Serving the dogs who serve
The Lutheran Church Charities’ K-9 Comfort ministry, based in Chicago, consists of 60 dogs in six states. They are trained specifically to be comfort dogs, groomed to be furry counselors and, as public animals, cared for under the watchful eyes of a dedicated veterinarian and educated handlers.
First, the dogs spend eight to nine months in training as certified service animals. “We use that training because in our estimation it’s the highest level for a dog,” says Tim Hetzner, president of Lutheran Church Charities. The ministry uses golden retrievers exclusively. “They’re a smart dog, they’re well-accepted by people and they love people,” he says.
After they’re certified, dogs chosen for the program spend one to two additional months learning to work with multiple handlers and various age groups since they’ll be placed in churches and schools. If they excel in the lengthy training, dogs graduate from the program and are placed. Each dog has two caregivers--a primary and secondary--who are also trained to work with the people they serve.
K-9 Comfort teams have traveled to disaster sites from post-Katrina New Orleans to tornado-ravaged Joplin, Mo. Hetzner says the team’s recent involvement in Newtown has been difficult. Handlers gather at the end of the day to process their emotions--and also to judge whether the dogs need to decompress as well. “Dogs take up the emotions of the people,” Hetzner says.
The handlers know the dogs’ stress points and give them play breaks before returning to work--which sometimes, as in Newtown, means spending eight or nine hours at a stretch comforting children in need. With these long hours along with the stress of travel, the health and well-being of the dogs is a top priority. “When we go out, we always have our veterinarian or a local veterinarian with us,” Hetzner says.
After witnessing the comfort dogs in action at his own church, Glen Redecker, DVM, owner of Spring Hill Veterinary Clinic in Carpentersville, Ill., accepted the call of resident veterinarian for the team. He and his daughter, Erin Redecker-Goelitz, DVM, care for 12 local comfort dogs. Plus, Redecker establishes a uniform standard of care for K-9 Comfort dogs across the country. When he first met the team, that wasn’t something anyone had thought about.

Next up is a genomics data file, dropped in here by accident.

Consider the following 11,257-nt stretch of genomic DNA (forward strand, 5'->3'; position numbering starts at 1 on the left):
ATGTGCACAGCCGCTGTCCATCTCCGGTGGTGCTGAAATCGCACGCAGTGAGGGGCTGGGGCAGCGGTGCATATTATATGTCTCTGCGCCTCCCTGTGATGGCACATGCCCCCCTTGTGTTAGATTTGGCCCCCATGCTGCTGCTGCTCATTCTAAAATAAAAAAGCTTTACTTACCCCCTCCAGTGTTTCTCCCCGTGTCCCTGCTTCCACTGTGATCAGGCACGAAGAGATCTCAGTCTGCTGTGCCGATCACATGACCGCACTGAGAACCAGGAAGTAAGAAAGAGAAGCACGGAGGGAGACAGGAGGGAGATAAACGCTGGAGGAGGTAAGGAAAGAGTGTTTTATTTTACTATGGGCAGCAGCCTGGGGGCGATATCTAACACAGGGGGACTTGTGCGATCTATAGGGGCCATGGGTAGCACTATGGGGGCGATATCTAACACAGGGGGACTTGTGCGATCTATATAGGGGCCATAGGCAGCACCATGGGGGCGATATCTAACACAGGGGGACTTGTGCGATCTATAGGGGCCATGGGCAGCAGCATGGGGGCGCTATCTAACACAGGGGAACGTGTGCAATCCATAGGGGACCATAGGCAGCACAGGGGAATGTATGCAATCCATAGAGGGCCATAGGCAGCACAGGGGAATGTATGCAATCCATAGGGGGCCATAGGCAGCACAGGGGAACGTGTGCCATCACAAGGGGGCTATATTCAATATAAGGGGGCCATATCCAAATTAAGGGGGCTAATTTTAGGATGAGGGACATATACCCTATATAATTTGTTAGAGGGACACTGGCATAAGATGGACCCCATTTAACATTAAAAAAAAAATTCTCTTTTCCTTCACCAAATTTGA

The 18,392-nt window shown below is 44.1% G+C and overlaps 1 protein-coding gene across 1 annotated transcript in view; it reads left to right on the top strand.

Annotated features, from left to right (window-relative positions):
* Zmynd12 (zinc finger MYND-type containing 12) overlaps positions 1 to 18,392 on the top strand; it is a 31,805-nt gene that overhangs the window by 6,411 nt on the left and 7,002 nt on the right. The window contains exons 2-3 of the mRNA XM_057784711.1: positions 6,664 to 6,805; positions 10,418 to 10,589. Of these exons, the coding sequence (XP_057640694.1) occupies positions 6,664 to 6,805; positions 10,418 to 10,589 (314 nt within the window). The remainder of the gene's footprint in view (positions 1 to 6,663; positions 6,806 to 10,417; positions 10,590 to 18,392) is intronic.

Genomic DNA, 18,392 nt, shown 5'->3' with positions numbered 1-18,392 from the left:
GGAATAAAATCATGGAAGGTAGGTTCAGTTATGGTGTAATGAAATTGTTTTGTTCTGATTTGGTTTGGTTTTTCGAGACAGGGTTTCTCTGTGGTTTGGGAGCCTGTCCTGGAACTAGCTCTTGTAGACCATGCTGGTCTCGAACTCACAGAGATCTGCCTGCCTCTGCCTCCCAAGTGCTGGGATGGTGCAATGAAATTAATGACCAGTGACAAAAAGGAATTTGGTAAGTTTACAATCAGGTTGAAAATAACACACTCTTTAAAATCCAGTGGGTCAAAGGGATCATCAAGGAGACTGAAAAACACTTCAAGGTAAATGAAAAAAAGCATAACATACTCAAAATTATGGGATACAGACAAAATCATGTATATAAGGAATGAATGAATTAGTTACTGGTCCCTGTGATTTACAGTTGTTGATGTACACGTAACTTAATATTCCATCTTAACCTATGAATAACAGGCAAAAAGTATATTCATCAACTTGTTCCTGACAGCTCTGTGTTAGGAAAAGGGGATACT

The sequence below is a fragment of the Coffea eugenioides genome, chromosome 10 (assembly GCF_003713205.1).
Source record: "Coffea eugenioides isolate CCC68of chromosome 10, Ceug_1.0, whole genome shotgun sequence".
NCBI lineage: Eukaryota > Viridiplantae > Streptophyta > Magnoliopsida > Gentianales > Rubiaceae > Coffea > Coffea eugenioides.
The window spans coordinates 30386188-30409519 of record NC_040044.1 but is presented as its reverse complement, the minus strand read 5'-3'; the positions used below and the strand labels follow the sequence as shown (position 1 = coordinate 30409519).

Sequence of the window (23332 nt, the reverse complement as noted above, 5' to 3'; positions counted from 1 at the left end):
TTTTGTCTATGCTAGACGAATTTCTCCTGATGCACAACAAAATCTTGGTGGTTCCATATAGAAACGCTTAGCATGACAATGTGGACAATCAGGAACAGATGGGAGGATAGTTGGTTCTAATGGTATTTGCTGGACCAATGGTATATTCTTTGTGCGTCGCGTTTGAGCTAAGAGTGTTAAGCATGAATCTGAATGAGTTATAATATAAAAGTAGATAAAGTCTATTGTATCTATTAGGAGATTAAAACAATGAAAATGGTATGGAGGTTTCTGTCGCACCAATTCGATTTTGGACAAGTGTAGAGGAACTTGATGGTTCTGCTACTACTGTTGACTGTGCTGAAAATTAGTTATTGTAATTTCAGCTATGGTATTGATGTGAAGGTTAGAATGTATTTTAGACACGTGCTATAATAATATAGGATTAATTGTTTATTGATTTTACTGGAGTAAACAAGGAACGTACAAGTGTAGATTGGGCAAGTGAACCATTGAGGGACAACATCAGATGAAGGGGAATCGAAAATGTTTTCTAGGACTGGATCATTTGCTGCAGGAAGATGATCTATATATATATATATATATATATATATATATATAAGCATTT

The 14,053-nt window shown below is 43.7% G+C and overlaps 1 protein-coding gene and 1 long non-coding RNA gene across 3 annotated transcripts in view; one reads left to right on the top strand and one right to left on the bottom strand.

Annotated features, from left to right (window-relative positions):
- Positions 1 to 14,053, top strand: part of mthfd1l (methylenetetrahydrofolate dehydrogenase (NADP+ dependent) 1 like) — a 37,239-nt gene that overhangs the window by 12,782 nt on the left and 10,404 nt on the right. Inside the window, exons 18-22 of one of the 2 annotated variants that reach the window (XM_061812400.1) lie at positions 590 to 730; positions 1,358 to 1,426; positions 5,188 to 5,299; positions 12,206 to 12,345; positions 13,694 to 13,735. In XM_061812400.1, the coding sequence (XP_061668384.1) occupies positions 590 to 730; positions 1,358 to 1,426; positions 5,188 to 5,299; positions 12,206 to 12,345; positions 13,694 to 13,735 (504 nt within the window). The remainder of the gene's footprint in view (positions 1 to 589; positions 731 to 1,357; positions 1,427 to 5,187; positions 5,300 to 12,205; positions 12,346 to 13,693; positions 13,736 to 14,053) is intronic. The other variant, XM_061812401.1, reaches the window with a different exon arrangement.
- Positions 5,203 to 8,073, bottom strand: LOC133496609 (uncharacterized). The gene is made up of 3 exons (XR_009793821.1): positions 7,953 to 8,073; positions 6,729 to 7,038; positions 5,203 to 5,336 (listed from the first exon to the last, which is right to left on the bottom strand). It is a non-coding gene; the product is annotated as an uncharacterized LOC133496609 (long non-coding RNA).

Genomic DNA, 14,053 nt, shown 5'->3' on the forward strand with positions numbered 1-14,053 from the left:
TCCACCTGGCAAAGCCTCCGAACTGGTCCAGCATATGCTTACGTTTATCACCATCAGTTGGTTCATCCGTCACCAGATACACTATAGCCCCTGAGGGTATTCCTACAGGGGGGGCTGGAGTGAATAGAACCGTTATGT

“Our role is to provide the optimum level of care these dogs deserve,” Redecker says. That means up-to-date vaccinations, year-round flea and tick prevention, and educating the dogs’ handlers on breed-specific health problems. With minimum standards in place, dogs receive appropriate healthcare no matter where they’re placed.
Redecker is vigilant about preventive care--especially before the dogs go into regions that might present canine health dangers. He’s also vigilant about good senior care. “There’s a bunch of these dogs that are getting into senior citizen status,” he says, “and some of the handlers thought they needed to be retired.”
Redecker will hear of no such thing. “Just because a dog starts to have problems doesn’t mean you have to retire him,” he says. Redecker says he’s getting into that senior category himself, and after practicing 43 years he has no intention of retiring. Just as he still has value at his age, he believes the dogs do too. “That’s the way I want these dogs to feel--to go out and work and do the things they need to do,” he says.
“I’m on a mission to keep these dogs in the service sector as long as we can,” Redecker says. He hopes they can have careers of 8 to 12 years, and some of them are well on their way to that. “They can have a long life of ministry.”
Redecker is a fervent believer in what the team does. “It’s unbelievable because the dogs do it all on their own,” he says. “They tend to be laid-back and allow the people to come to them. Their presence breaks down the ice barrier.”
Redecker says he can see the dogs’ gifts when they come to his clinic. “What we see go on between the clientele and these dogs,” he says, “there’s a special bond. We see it. We see it all the time in our own waiting room.”